Martin Lee, a politician and veteran democracy activist, returned to one of Hong Kong's main protest sites on Tuesday morning. People kept coming up to shake his hand and give him a thumbs-up.
At this point, many protesters had gone home to rest, but streets were still barricaded. Piles of supplies — waters, snacks and umbrellas — stood at the ready for another round of protests.
“I’ve never seen so many young people on any demonstrations,” Martin says. “And this is the most peaceful demonstration I’ve ever seen. So the message to the world is Hong Kong people want democracy. They love democracy, they deserve democracy and this is what has been promised to them. They're not going to use any violence at all, but they are prepared to sacrifice their freedoms.”
Lee himself was hit by some tear gas during protests on a previous night. But he still sees a way out of the current crsis for Beijing — if it lets Hong Kong voters have more of a say in choosing their own leader.
“Why should we not credit the Chinese leaders with some wisdom, with some sense, with some balance — why not?” he asks. “Let the world see that the new leaders of China have vision and have courage.”
Lee says it’s not in China’s interest to see another Tiananmen Square play out here. But as the sun goes down, the standoff shows no sign of fading away.
One of the main protest sites — an area called Admiralty, which is part of the financial district — is packed shoulder-to-shoulder with demonstrators. It’s so crowded that signs have been put up encouraging people to go to another one of the protest sites.
A trio of young men stands by to help people climb over a cement barricade and into the main crowd of protesters. One of them, 20-year-old Bell Chan, is a university student who says he joined the demonstrations over the weekend. He just wants to be part of something that happens once in a generation, he says — and to be able to tell a future son that he was here.
“I wasn’t born on the June 4 movement,” he explains, referring to the protesters in Tiananmen Square in 1989. “I am here now in 2013, and I’m 20. And I’m afraid when my son asks me where I am now, I will tell him I’m at home, and I don’t want to do that.”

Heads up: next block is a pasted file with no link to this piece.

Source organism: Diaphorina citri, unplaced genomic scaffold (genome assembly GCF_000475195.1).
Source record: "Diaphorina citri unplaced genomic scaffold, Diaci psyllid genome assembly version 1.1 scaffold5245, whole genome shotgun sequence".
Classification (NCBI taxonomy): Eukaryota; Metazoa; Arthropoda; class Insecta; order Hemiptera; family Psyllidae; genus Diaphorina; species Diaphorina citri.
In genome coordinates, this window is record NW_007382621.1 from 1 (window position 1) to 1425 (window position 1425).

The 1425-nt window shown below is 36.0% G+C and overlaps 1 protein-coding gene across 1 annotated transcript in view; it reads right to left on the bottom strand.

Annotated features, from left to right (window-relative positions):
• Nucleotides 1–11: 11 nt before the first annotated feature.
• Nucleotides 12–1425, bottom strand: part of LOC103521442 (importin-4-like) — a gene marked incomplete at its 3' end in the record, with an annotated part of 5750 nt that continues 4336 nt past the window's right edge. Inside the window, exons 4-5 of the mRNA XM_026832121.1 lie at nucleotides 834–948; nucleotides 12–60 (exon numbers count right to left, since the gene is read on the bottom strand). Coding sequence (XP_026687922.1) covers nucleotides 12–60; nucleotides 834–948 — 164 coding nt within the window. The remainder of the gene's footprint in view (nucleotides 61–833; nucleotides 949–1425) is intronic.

Chan says what he and the other students want from Beijing is true democracy for Hong Kong. “I won’t stop until we have the answer," he says. "So, we are students. What we have is time. We have all the time to fight for that, and we won’t stop until we have the answer.”
One student, who gives her name as Miko, sits holding a sign quoting Mao Zedong, the late founder of the People’s Republic of China. “Anyone who opposes the student movement will burn in hell," it reads.
Miko says she watched on TV as police used violence against unarmed students over the weekend, and wanted to come out and show her support.
The vast majority of protesters are university and high school students — some show up in their school uniforms — but older folks are here as well. A 43-year-old who goes by the name Paka is here with his wife and three daughters. He’s been to plenty of protests over the years, and says he came out to support the students.
As he talks, the sky begins to open up and people reach for plastic ponchos and umbrellas. “I think it’s important to show that we’re here under the storm,” he says. “The government needs to think about why we’re here, and that we don’t like the proposal.”
But it’s not clear exactly what kind of proposal from the government would satisfy the protesters’ demands. They’re chanting for Hong Kong’s unpopular chief executive, C.Y. Leung, to resign. Beyond that, people say they want real democracy.
But a few Hong Kongers who don't support the demonstrations say the students aren't being realistic. They say it’s very unlikely for Beijing to reverse course and grant more democratic freedoms to this city of about 7 million people while still denying them to the rest of China’s 1.3 billion citizens.
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